Dr. Stossel’s book also aims to illustrate just how important private industry has been to these amazing breakthroughs. Again, he is the perfect spokesman for this. “I’ve done medical research for most of my career, and people say that I’ve been successful at it," he notes. “I hope that this research will save lives someday, but only drug and device companies can make that happen.”

He writes:

Publicly supported academic research certainly advances medical knowledge. But converting that knowledge to clinical benefits isn’t straightforward. Helping patients justifies public research funding, but obtaining such funding depends far more on impressing grant review committees with the novelty and virtuosity of research than with its practical medical applications. I know, because following these precepts has certainly contributed to my success. I have had continuous government research funding for over 45 years, have published research papers in prestigious scientific journals, won prizes, and been elected to elite scientific societies. Yet no one has lived one second longer or better as a direct result of my research.

But regulations, largely stemming from the conflict of interest movement has only served to impede medical innovation. “Regulations always slow things down, and compliance and enforcement divert precious funds from research and development,” states Dr. Stossel. “It takes on average 16 years and costs over $2 billion to get a new drug approval by the FDA.” This delay matters:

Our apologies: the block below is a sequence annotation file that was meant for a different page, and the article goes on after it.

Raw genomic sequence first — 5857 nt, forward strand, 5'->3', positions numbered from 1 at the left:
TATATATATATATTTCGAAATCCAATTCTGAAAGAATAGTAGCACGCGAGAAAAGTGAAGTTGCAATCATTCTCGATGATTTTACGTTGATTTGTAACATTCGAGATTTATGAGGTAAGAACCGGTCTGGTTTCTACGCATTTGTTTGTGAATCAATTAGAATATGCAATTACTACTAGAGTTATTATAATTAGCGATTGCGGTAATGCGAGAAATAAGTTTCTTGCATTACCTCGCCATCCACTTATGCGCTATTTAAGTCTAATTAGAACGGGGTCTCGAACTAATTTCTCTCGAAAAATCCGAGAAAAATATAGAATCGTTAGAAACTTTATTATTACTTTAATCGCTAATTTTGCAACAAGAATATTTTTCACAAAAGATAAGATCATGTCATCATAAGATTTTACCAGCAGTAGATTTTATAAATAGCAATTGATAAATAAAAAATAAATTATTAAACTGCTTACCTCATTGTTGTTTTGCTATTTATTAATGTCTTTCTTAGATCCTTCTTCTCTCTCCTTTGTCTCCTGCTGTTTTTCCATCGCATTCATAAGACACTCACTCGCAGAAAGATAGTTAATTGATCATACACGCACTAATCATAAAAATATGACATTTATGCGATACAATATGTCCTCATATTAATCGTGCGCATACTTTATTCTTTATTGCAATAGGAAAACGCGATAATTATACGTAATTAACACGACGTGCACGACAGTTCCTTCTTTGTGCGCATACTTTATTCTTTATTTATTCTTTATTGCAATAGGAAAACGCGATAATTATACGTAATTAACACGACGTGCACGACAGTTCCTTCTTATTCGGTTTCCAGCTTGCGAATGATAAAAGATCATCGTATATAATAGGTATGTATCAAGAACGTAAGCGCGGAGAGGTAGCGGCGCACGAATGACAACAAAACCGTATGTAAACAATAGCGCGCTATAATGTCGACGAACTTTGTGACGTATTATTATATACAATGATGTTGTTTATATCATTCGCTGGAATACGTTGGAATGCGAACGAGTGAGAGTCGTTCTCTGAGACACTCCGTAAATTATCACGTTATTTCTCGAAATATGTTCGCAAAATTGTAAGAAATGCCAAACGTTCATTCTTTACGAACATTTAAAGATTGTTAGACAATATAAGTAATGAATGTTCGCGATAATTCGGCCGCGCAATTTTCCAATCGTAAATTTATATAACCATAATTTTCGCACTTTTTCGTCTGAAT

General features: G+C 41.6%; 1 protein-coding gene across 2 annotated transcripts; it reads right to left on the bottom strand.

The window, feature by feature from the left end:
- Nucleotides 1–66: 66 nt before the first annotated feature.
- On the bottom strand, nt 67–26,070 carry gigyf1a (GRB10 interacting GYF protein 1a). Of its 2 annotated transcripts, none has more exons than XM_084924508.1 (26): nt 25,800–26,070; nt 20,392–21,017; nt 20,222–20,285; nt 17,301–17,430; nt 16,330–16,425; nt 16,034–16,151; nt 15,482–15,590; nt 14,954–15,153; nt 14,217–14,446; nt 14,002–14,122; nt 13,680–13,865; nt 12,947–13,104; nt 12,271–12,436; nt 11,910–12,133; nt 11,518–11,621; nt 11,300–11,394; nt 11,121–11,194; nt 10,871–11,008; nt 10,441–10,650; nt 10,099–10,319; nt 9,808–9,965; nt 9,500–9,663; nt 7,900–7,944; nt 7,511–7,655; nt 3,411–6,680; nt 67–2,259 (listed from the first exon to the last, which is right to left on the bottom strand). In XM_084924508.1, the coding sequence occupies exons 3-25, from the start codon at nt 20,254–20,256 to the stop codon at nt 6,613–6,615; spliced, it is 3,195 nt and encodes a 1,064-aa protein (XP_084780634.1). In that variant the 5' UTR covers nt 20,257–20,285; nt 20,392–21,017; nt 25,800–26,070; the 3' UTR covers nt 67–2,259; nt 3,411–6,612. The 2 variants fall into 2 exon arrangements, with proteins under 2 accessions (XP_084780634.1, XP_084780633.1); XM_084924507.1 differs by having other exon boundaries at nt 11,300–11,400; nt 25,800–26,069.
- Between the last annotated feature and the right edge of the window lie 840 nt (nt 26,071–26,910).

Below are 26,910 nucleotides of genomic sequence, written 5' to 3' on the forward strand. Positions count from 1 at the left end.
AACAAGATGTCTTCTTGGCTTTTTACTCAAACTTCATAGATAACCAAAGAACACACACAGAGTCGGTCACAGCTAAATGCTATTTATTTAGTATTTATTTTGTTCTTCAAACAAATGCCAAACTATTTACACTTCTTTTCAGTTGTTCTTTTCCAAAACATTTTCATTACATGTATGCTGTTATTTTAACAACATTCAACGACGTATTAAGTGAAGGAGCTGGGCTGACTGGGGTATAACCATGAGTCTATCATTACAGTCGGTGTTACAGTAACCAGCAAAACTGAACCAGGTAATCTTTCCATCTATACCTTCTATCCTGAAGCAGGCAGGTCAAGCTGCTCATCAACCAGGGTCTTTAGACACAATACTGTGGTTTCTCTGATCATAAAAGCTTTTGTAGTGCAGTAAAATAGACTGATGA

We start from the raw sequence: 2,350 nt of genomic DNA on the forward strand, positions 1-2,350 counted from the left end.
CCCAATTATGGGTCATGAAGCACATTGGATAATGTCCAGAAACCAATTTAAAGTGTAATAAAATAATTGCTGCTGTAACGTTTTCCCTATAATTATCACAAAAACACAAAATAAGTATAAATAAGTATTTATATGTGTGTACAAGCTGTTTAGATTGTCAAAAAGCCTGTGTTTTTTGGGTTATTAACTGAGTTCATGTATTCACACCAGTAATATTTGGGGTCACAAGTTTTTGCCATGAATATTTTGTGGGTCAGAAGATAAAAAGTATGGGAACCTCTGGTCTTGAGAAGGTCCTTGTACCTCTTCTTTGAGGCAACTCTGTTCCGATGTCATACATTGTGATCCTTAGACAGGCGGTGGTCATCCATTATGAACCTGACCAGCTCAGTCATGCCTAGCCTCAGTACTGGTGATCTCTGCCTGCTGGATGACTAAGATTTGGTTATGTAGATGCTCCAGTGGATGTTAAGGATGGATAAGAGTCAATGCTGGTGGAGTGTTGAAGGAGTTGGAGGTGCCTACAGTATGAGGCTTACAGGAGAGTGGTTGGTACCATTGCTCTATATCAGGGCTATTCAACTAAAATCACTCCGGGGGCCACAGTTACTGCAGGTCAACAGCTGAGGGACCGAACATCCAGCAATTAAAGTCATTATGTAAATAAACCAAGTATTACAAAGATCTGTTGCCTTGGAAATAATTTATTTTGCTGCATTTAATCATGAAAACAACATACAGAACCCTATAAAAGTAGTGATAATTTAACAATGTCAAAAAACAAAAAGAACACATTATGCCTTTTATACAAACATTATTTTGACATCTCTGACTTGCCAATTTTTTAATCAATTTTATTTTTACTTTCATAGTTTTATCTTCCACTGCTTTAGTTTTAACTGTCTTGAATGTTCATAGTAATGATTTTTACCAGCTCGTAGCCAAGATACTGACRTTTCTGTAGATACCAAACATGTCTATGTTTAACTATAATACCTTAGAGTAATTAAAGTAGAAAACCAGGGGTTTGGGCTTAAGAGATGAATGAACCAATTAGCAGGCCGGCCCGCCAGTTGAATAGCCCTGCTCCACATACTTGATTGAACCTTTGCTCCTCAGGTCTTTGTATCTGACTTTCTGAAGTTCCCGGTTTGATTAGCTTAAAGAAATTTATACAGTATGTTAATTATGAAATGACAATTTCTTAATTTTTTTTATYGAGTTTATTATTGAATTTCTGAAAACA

For patients desperate for new treatments and cures, such delays can be lethal. Marketing restrictions mean doctors don’t learn about drug and device advances. Delays or prevention of potentially innovation-promoting relationships between researchers and industry have been documented. The myth that device and drug development isn’t difficult and expensive encourages enactment of taxes on companies and calls for price controls. Both inhibit innovation.


Dr. Stossel stands as a rare counter to the COI movement, and provides years of experience and patient-centered arguments to back it up.  Pharmaphobia: How the Conflict of Interest Myth Undermines American Medical Innovation is out now and available here. Also, read  a Q&A with Stossel about his book.

In full disclosure, Thomas Sullivan, Editor of Policy and Medicine is listed in the preface to Pharmaphobia, he receives no remuneration from the sales of this book or his work with Dr. Stossel.  

December 02, 2014

A Tough Road: Cost To Develop One New Drug Is $2.6 Billion; Approval Rate for Drugs Entering Clinical Development is Less Than 12%

High cost

Developing a new prescription medicine that gains marketing approval is estimated to cost drugmakers $2.6 billion according to a recent study by Tufts Center for the Study of Drug Development. This is up from $802 million in 2003—equal to approximately $1 billion in 2013 dollars, and thus a 145 percent increase in the ten year study gap. Furthermore, while the average time it takes to bring a drug through clinical trials has decreased, the rate of success has gone down by almost half, to just 12 percent.